Another source of runs for the Black Caps, and one of many New Zealand players who spent the short period since the last series over in India is Brendon McCullum, although he will probably need to calm things down a little to make big Test scores, after proving himself in the hurried pace of the IPL.

From England’s perspective, there are a lot of players hoping to regain form (not least the captain, who might do well to stop practising his textbook forward defensive shot and start scoring runs), or to prove something to the selectors (or to themselves). Nevertheless, home advantage makes England clear favourites.

Read Full Post »

Rob Key, Adil Rashid (if he plays) and the rest of the England Fringe will take on New Zealand tomorrow in the tourists’ final warm-up game before the Test series gets underway.

Daneil Vettori won’t be playing as he has a cut on his finger, so Brendon McCullum will captain the Black Caps’ side. The New Zealand captain should recover from his injury in time for the first Test. I should think so too. A cut finger?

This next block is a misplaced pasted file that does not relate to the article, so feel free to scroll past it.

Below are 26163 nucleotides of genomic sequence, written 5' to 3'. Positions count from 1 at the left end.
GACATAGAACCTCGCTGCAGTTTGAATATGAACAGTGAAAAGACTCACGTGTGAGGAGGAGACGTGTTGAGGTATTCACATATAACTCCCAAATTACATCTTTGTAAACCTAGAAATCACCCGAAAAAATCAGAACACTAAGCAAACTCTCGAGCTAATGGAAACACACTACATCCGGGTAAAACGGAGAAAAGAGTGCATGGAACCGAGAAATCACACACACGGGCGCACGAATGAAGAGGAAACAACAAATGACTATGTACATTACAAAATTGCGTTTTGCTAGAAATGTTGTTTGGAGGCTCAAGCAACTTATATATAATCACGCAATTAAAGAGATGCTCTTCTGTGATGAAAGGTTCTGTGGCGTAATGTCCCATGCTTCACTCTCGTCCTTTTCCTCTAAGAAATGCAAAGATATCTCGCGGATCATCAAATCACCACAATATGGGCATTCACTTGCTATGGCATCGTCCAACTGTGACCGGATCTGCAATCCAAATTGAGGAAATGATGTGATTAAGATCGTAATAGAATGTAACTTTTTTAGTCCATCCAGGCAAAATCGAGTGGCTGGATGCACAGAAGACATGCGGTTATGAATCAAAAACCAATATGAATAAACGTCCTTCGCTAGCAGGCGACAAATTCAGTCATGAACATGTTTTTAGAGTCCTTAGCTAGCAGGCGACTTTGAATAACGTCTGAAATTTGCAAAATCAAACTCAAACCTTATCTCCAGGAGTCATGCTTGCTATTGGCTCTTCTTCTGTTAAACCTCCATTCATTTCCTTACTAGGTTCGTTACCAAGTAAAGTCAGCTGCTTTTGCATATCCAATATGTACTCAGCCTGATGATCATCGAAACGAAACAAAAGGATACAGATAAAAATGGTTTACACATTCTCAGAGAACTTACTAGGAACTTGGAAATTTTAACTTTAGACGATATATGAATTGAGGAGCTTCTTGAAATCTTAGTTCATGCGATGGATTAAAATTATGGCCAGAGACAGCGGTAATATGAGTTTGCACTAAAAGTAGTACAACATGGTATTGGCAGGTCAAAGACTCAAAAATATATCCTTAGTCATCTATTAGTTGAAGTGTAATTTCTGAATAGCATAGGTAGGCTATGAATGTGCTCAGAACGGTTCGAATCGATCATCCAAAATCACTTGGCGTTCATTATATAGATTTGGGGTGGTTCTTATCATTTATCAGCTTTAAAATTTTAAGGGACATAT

Read Full Post »

Normally, I might consider it a little impetuous to review a competition a mere two weeks in, but this is 20/20 cricket, where speed, noise and aggression are everything. I feel qualified to offer at least one of those.

So who is right about the IPL? The naysayers (and there are plenty), the cheerleaders (not those ones), or the John Davidsons? Here are some points that I’d like to make:

  • The boundaries arms race is threatening to make bowlers little more of an attraction than the umpires. This provides a great opportunity for world-class bowlers to show their quality, but also for youngsters to innovate, as anyone going for less than eight an over will probably be hailed as some sort of genius

I have plenty more to say on the IPL, but for now I’ll just say that whatever the merits and weaknesses of the format, I’m still watching…

Read Full Post »

Older Posts »